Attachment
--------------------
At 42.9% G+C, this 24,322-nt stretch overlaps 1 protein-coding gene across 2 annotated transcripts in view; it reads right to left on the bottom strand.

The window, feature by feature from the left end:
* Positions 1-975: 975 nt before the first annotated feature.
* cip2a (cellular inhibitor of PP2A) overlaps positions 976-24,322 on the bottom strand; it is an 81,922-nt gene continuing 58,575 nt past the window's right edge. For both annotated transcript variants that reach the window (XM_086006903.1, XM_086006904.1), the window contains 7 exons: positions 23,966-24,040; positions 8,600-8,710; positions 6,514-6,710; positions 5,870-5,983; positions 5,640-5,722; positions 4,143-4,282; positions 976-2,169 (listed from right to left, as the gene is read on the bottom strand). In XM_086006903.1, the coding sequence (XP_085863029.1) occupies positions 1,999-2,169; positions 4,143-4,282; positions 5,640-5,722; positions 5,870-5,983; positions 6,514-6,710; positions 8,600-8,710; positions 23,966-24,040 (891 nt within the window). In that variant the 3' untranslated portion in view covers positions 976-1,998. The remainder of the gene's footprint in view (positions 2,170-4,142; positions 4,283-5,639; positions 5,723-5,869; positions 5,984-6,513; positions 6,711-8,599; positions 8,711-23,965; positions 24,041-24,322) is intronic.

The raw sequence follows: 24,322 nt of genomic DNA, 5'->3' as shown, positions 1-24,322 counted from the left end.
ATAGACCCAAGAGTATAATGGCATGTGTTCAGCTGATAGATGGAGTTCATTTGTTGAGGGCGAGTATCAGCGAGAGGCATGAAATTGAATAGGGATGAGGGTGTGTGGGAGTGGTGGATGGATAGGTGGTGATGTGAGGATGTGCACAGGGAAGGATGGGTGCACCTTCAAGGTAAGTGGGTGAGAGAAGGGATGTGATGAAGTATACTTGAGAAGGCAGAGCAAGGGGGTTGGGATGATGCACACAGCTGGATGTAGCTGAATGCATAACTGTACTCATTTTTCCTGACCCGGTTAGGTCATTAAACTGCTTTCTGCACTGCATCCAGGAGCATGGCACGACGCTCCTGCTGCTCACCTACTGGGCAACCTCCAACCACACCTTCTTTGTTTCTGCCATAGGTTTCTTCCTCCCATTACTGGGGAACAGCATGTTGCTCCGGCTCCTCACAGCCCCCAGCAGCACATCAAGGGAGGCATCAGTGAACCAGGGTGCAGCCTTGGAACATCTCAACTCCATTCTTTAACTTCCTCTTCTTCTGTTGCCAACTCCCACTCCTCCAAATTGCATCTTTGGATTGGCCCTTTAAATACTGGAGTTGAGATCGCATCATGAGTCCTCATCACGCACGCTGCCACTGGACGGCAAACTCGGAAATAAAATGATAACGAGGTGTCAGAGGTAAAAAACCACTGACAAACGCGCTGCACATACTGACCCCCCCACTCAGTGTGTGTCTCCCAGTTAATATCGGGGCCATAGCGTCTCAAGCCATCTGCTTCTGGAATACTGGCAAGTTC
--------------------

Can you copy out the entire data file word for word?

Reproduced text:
At 42.9% G+C, this 24,322-nt stretch overlaps 1 protein-coding gene across 2 annotated transcripts in view; it reads right to left on the bottom strand.

The window, feature by feature from the left end:
* Positions 1-975: 975 nt before the first annotated feature.
* cip2a (cellular inhibitor of PP2A) overlaps positions 976-24,322 on the bottom strand; it is an 81,922-nt gene continuing 58,575 nt past the window's right edge. For both annotated transcript variants that reach the window (XM_086006903.1, XM_086006904.1), the window contains 7 exons: positions 23,966-24,040; positions 8,600-8,710; positions 6,514-6,710; positions 5,870-5,983; positions 5,640-5,722; positions 4,143-4,282; positions 976-2,169 (listed from right to left, as the gene is read on the bottom strand). In XM_086006903.1, the coding sequence (XP_085863029.1) occupies positions 1,999-2,169; positions 4,143-4,282; positions 5,640-5,722; positions 5,870-5,983; positions 6,514-6,710; positions 8,600-8,710; positions 23,966-24,040 (891 nt within the window). In that variant the 3' untranslated portion in view covers positions 976-1,998. The remainder of the gene's footprint in view (positions 2,170-4,142; positions 4,283-5,639; positions 5,723-5,869; positions 5,984-6,513; positions 6,711-8,599; positions 8,711-23,965; positions 24,041-24,322) is intronic.

The raw sequence follows: 24,322 nt of genomic DNA, 5'->3' as shown, positions 1-24,322 counted from the left end.
ATAGACCCAAGAGTATAATGGCATGTGTTCAGCTGATAGATGGAGTTCATTTGTTGAGGGCGAGTATCAGCGAGAGGCATGAAATTGAATAGGGATGAGGGTGTGTGGGAGTGGTGGATGGATAGGTGGTGATGTGAGGATGTGCACAGGGAAGGATGGGTGCACCTTCAAGGTAAGTGGGTGAGAGAAGGGATGTGATGAAGTATACTTGAGAAGGCAGAGCAAGGGGGTTGGGATGATGCACACAGCTGGATGTAGCTGAATGCATAACTGTACTCATTTTTCCTGACCCGGTTAGGTCATTAAACTGCTTTCTGCACTGCATCCAGGAGCATGGCACGACGCTCCTGCTGCTCACCTACTGGGCAACCTCCAACCACACCTTCTTTGTTTCTGCCATAGGTTTCTTCCTCCCATTACTGGGGAACAGCATGTTGCTCCGGCTCCTCACAGCCCCCAGCAGCACATCAAGGGAGGCATCAGTGAACCAGGGTGCAGCCTTGGAACATCTCAACTCCATTCTTTAACTTCCTCTTCTTCTGTTGCCAACTCCCACTCCTCCAAATTGCATCTTTGGATTGGCCCTTTAAATACTGGAGTTGAGATCGCATCATGAGTCCTCATCACGCACGCTGCCACTGGACGGCAAACTCGGAAATAAAATGATAACGAGGTGTCAGAGGTAAAAAACCACTGACAAACGCGCTGCACATACTGACCCCCCCACTCAGTGTGTGTCTCCCAGTTAATATCGGGGCCATAGCGTCTCAAGCCATCTGCTTCTGGAATACTGGCAAGTTC